There are plenty of reasons why hiring an intern can be a great idea. It’s essential to know exactly why you’re hiring them and what your goals—and theirs—are for the experience.
Interns, often young and still studying or fresh out of college, tend to be highly motivated and interested. They will come into an internship with the intention of both learning from a company, and using their experience there to further their own career path, either through simply gaining real life experience, or earning a letter of recommendation that’s not from a professor. Interns have an openness that a regular hire may not have because they also are aware of the opportunity to make professional connections for their future. All interns also know that companies will sometimes hire their best interns, and this makes them extremely hard workers.
This alone is good reason to hire an intern—Gen Y professionals simply have an ease with technology that is always helpful in the office. Not only can you trust them to learn programs easily, but they might be able to show other employees a few things that they didn’t know about company software or iPads or Apps nobody knew about. Interns can also have fresh ideas about how the company could be utilizing social media more effectively.
Since hiring new employees is taking longer and becoming a more arduous process for most companies, any shortcut means savings of time and money in the HR department. An internship functions as a natural trial period for a job in the company. Employers have a chance to witness the employee’s work ethic, know how, and skills on the job without committing to anything. If they’re excellent, the company may choose to bring them on as a paid employee and bypass the trouble and expense of a new employee search.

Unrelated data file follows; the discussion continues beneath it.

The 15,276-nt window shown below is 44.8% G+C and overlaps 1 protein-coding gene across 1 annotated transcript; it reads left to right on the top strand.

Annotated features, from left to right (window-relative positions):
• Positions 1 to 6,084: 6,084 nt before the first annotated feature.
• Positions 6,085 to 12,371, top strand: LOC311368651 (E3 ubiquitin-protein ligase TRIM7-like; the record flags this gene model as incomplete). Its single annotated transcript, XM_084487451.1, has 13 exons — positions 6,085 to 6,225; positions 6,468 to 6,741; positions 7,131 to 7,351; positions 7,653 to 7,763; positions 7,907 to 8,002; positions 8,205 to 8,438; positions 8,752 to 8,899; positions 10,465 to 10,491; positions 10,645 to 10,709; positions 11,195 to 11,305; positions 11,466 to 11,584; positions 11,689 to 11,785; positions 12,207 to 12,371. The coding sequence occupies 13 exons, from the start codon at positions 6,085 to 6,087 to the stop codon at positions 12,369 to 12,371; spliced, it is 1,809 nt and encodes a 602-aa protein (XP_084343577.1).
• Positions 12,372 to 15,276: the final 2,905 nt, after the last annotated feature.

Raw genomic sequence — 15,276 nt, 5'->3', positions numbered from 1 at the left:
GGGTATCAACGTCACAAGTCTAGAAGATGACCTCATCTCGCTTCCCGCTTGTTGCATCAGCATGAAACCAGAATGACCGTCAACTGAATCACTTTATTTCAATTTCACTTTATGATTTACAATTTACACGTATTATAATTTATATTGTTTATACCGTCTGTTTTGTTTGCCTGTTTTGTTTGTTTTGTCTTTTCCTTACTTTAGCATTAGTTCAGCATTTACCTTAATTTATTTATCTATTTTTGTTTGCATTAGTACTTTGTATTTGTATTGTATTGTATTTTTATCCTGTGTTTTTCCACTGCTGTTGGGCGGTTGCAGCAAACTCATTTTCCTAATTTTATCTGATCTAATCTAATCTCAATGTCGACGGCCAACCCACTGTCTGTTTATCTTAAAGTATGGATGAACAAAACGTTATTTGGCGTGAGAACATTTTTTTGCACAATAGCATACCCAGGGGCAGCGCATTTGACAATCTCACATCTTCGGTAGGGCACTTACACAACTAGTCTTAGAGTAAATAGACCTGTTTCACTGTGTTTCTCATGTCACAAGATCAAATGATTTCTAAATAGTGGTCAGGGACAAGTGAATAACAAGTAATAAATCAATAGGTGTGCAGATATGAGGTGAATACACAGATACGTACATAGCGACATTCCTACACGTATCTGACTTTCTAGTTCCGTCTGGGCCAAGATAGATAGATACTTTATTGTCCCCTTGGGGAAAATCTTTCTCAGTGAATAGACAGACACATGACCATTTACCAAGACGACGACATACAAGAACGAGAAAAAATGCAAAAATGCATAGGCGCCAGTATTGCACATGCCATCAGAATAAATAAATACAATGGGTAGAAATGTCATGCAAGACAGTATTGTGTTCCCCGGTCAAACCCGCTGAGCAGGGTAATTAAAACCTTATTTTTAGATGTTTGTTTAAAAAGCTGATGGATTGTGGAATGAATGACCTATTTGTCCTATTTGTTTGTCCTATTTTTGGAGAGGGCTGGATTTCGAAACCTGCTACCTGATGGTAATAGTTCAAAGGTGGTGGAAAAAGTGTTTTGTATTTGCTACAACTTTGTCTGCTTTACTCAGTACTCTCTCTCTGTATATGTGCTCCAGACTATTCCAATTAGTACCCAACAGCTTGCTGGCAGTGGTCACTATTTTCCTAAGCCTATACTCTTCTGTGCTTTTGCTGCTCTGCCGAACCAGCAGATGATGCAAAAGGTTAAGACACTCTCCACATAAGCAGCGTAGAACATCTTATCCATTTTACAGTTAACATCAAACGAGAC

Unattached Can Mean Creative
The intern has the advantage of a new perspective on the way things are running in a company. They are not as attached to the power structures, or the way things have always been done. If given the liberty to do so, and enough respect that they feel that they do have a voice during the internship period, they just might have some very clever solutions to things a company had been blind to through habit.
Better Retention Rate
Employees who were hired on from an internship often stay with the company longer. This may be in part because of a kind of loyalty an intern gives to the company that sees their potential and is willing to take a risk on it. It may be a factor of the recent economy—it’s simply harder to go out there in the job market again once you’ve gotten used to being fully employed.
All things considered, it simply makes sense for companies to implement an internship program. It saves money, forms a bridge to the greater community, is relatively easy and inexpensive to set up, and has great potential benefits for everyone involved.